Film Review: Architects of Denial

David Lee George’s documentary offers a stark and compelling, if occasionally muddled, testament to the Armenian genocide and its ongoing geopolitical repercussions.
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Nobody in their right mind, or so you would think, could argue with the sentiment articulated multiple times throughout David Lee George’s Architects of Denial that “genocide has to stop.” And yet these brutal wholesale purges along ethnic, racial and/or religious lines continue to occur with horrifying regularity. For that matter, the precise mechanisms that might bring about the end of something as historically pernicious as the persecution of “otherness” by those in political power remain frustratingly unclear.

Awareness of the historical facts and alertness to contemporary geopolitical developments—two areas in which George’s documentary succeeds admirably—will get us only so far. That’s all the more the case when those holding political power continue to deny the very terms of the debate. The Turkish government, naturally enough, maintains a position of complete disavowal when it comes to the deaths of 1.5 million Armenians in 1915. More disturbingly for Anglophone audiences, Great Britain and the United States, owing to their close diplomatic ties with Turkey, are the only two First World countries that refuse to acknowledge the very existence of the Armenian genocide.

Quite a few documentaries nowadays begin with what can be considered, in musical terms, an overture: a series of often unidentified talking-head commentators who issue pithy, pointedly phrased bullet points to be expanded upon later in the film, typically intercut with startling imagery intended to stoke viewer interest. Architects of Denial is no exception to the rule. Here, however, this formal conceit engenders a bit of clutter: By dwelling at length at the outset on other examples of genocide (in the Sudan, for instance), it’s unclear how much of the focus of George’s film will be on the notion of genocide per se, and how much on the particulars of the Armenian genocide. But once the film settles into a rhythm during its middle section, the steady accumulation of historical detail and the specifics of eyewitness testimony (quite a bit of which comes from centenarian survivors) make for stark, compelling stuff.

One of the more fascinating episodes concerns Aurora Mardiganian, a survivor of the genocide who, at the tender age of 18, played herself in Auction of Souls, a silent-film adaptation of her own memoirs. A scene from that film that’s included in Architects of Denial shows young Armenian girls being crucified by Turkish soldiers, a brutal enough punishment made all the more terrible by Mardiganian’s later assertion that the actual method of crucifixion (tantamount to impalement) was far more unpleasant. Lest this segment seem ghoulish and even gratuitous, it serves as a through-line later in the documentary, where footage from the recently inaugurated Aurora Awards (named in Mardiganian’s honor) is introduced. This footage also adds a little star power to the production in the person of a speechifying George Clooney.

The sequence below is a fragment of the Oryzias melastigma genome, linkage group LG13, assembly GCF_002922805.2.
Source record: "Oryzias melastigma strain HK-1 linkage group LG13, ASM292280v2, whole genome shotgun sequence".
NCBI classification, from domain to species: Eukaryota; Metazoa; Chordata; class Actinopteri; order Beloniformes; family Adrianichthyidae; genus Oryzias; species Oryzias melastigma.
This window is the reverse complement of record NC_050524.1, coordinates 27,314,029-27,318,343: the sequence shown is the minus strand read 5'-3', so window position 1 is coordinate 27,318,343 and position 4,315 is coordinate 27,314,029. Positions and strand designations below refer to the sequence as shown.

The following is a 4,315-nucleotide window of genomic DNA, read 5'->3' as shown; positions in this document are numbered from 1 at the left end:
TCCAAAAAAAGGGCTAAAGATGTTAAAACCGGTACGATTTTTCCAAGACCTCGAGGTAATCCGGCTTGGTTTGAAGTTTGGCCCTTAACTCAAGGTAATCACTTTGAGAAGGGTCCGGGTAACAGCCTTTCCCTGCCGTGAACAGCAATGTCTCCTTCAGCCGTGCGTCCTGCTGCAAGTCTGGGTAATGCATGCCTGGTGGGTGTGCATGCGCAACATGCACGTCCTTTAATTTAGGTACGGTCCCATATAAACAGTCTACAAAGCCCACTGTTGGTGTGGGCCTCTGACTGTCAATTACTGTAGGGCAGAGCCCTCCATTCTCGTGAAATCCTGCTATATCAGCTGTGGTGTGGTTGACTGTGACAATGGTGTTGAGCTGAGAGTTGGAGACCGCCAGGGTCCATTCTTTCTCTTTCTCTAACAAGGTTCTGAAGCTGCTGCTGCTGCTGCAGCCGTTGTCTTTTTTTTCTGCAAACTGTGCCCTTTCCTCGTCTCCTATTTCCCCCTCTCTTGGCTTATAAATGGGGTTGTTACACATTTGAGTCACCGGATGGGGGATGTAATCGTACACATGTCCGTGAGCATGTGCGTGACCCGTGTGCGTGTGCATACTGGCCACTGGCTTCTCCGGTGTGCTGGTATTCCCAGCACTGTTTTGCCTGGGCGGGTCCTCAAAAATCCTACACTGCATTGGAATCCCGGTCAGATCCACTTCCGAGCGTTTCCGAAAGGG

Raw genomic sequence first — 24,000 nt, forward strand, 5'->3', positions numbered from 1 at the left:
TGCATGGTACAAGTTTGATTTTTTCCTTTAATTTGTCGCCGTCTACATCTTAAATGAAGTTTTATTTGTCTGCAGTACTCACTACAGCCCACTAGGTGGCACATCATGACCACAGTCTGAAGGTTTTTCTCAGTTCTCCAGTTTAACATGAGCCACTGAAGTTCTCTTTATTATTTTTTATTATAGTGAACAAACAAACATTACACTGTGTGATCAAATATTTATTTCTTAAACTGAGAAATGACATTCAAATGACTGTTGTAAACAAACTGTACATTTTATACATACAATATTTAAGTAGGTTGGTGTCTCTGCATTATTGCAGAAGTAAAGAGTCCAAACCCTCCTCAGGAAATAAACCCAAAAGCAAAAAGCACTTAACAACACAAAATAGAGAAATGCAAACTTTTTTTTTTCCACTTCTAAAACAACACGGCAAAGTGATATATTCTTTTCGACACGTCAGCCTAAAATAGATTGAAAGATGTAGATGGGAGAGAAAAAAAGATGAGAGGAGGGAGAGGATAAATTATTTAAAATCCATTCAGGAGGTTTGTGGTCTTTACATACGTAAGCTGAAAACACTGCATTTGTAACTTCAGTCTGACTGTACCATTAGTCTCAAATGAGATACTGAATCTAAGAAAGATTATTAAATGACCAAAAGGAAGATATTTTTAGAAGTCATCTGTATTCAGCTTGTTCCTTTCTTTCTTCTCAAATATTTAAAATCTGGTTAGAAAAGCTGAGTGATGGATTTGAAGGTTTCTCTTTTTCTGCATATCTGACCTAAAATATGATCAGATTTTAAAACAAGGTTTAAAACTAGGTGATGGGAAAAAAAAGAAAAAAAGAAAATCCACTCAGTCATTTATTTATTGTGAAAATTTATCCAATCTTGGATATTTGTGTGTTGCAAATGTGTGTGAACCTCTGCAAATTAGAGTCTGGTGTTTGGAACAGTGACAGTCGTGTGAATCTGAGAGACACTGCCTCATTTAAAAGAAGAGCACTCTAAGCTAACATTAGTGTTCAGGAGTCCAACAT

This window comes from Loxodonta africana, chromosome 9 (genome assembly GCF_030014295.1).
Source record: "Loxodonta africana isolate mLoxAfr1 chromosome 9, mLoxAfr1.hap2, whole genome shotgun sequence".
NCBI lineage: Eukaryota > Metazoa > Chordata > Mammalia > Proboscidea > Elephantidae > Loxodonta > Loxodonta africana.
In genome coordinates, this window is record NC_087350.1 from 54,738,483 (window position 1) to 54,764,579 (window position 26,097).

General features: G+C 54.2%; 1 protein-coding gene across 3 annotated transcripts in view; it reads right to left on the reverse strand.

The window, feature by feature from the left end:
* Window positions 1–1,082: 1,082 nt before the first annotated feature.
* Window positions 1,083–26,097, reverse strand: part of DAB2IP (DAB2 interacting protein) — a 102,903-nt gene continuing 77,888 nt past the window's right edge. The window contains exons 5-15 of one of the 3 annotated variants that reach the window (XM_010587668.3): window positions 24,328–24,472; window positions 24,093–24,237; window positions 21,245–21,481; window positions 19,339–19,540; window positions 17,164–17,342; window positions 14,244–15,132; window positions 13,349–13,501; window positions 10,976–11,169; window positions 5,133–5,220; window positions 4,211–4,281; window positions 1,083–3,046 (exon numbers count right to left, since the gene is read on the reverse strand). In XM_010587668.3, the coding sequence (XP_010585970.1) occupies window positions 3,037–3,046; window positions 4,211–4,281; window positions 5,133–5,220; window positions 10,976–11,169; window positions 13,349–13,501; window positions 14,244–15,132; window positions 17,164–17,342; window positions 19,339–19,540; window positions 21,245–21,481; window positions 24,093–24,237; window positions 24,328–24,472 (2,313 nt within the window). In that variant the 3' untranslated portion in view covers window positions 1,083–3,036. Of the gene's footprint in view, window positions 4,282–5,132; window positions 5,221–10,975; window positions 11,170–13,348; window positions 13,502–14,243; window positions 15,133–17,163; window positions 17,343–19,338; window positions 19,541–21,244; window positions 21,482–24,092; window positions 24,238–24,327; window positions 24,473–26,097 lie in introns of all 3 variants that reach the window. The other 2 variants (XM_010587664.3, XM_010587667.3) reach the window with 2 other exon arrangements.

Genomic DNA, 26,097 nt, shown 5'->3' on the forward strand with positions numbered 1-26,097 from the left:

Invoking the handy tagline “Genocide Denied is Genocide Continued,” Architects of Denial continues the story into the Soviet era and beyond, drawing attention to an ongoing series of skirmishes between Azeri Turks and Armenians in Azerbaijan, where simmering tensions have erupted as recently as last year. As with a lot of recent documentaries, the final ten or fifteen minutes of Architects of Denial get a bit jumbled, as the film makes a bid to be as comprehensive as possible, offering three or four ideal ending points before actually arriving at one.

There’s also the somewhat more serious matter of a few Michael Moore-style “interventions,” in which a youthful interviewer armed with a mike ambushes various members of Congress, grilling them about their position on the Armenian genocide. These bits come across as tactically wrong-headed. It would have been more effective, aesthetically speaking, just to go with the scrawl stating that the filmmakers reached out to 31 Congresspersons and heard back from not a single one of them. Sometimes less really can be more.

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